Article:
The Chester N. Husman Awards: Screwworm Eradication Program Records occupy 1 linear foot in 1 box. The collection contains three awards given in recognition of work achievement in to Chester N. Husman and the Agricultural Research Service (ARS) for the screwworm eradication efforts in Mexico. Materials were donated to Special Collections by Paul Tommy Stanford in 2000 and John E. George in 2006. The awards are dated 1947, 1971, and 1991 and all are in good condition. This collection was arranged and described in 2007 by Lindsey Loeper, a graduate student assistant from the College of Information Studies at the University of Maryland, College Park.
Chester N. Husman Awards: Screwworm Eradication Program Records
Special Collections of the National Agricultural Library (NAL) acquires, arranges, describes, preserves and makes available rare materials significant to the history of agriculture. Materials are obtained through donation or active collection in accordance with the established Special Collections collection development policy. Special Collections staff organize and describe materials according to archival principles and create descriptions and indexes to enhance access. Staff do not edit or otherwise modify the original materials. The views expressed in the collections do not necessarily reflect the policies of the National Agricultural Library or the United States Department of Agriculture.
Below is a timeline of U.S. Department of Agriculture (USDA) screwworm research highlights.
1858: First reported screwworm cases on Devil's Island, French Guiana
1933: Emory Clayton Cushing and Walter S. Patton recognized screwworm fly as its own species, Cochliomyia hominivorax (different from the blowfly species)
1934: USDA Agricultural Research Service (ARS) established research station at Valdosta, Georgia (closed 1936) to conduct research on screwworms by scientists Ernest William Laake and Edward Fred Knipling
1935: ARS secured funding for research on screwworms. Raymond C. Bushland began research on artificial diets for rearing screwworms.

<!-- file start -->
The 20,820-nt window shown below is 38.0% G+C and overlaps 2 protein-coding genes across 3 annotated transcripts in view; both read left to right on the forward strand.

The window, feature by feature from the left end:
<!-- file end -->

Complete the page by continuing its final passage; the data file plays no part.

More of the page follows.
1937: Bushland and Knipling are transferred to ARS laboratory in Menard, Texas. Bushland began research on controlling screwworms through chemical means. Knipling began research on sterile male technique, an autocidal theory of total insect population management.
1938: USDA developed Smear 62, an insecticidal wound treatment
1939: Bushland is transferred to Orlando, Florida, to conduct research on mosquito control
1940: Knipling is transferred to Orlando, Florida, to conduct research on insects affecting man
1946: Bushland transferred to ARS laboratory in Kerrville, Texas. Knipling transferred to USDA-ARS headquarters in Washington, D.C.
1950: Arthur W. Lindquist introduced Knipling to Hermann Joseph Muller's research on genetic mutations in fruit flies by radiation. Bushland and Donald E. Hopkins began tests on sterilization of screwworms using radiation.
1951: Alfred H. Baumhover arrived at Kerrville, Texas, to work on screwworm eradication using sterile male technique. Sanibel Island, Florida, was the first field test to use the sterile male technique.
1954: Baumhover traveled to Curacao, Netherlands Antilles, and began successful screwworm eradication campaign using sterile male technique
1955: Baumhover returned to Orlando, Florida, to work on eradication of screwworms from the Southeast United States. Mass rearing techniques were developed.
1955-1957: A mass fly production facility for rearing screwworms is built in Bithlo, Florida. Screwworms successfully eradicated in a 2000 square mile field test area near Orlando, Florida.
1958: ARS built mass fly production facility near Sebring, Florida
1959: Screwworms successfully eradicated from the Southeast United States
1962: ARS Southwest United States screwworm eradication program began with flies produced at the Kerrville, Texas, ARS laboratory. Mass production facility built at Mission, Texas.
1963: ARS developed program specializations. Billy Gene Hightower studied screwworm ecology in Texas. Alfred H. Baumhover studied sterile fly distribution. Leo E. LaChance studied screwworm genetics. Maxwell M. Crystal studied chemosterilants.
1964: Baumhover transferred to Oxford, North Carolina, to work with the Tobacco Insects Investigations
1966: USDA declared screwworms eradicated from Southwest United States, except Texas continued to be infested until 1982. United States and Mexico conducted a feasibility survey for a screwworm eradication program in Mexico, which resulted in the establishment of a screwworm eradication program in Mexico.
1974: The Lincoln-Eden Report, "The Southwestern Screwworm Eradication Program: A Review," is published. Charles G. Lincoln and William Gibbs Eden were tasked with evaluating the Southwestern United States Screwworm Eradication program after poor results spanning 1972-1974. They concluded that the program was a success despite some minor faults and the research should continue.
1977: The ARS Screwworm Research Unit relocated from the Mission, Texas, laboratory to a sterile fly production facility near Tuxtla Gutierrez in Chiapas, Mexico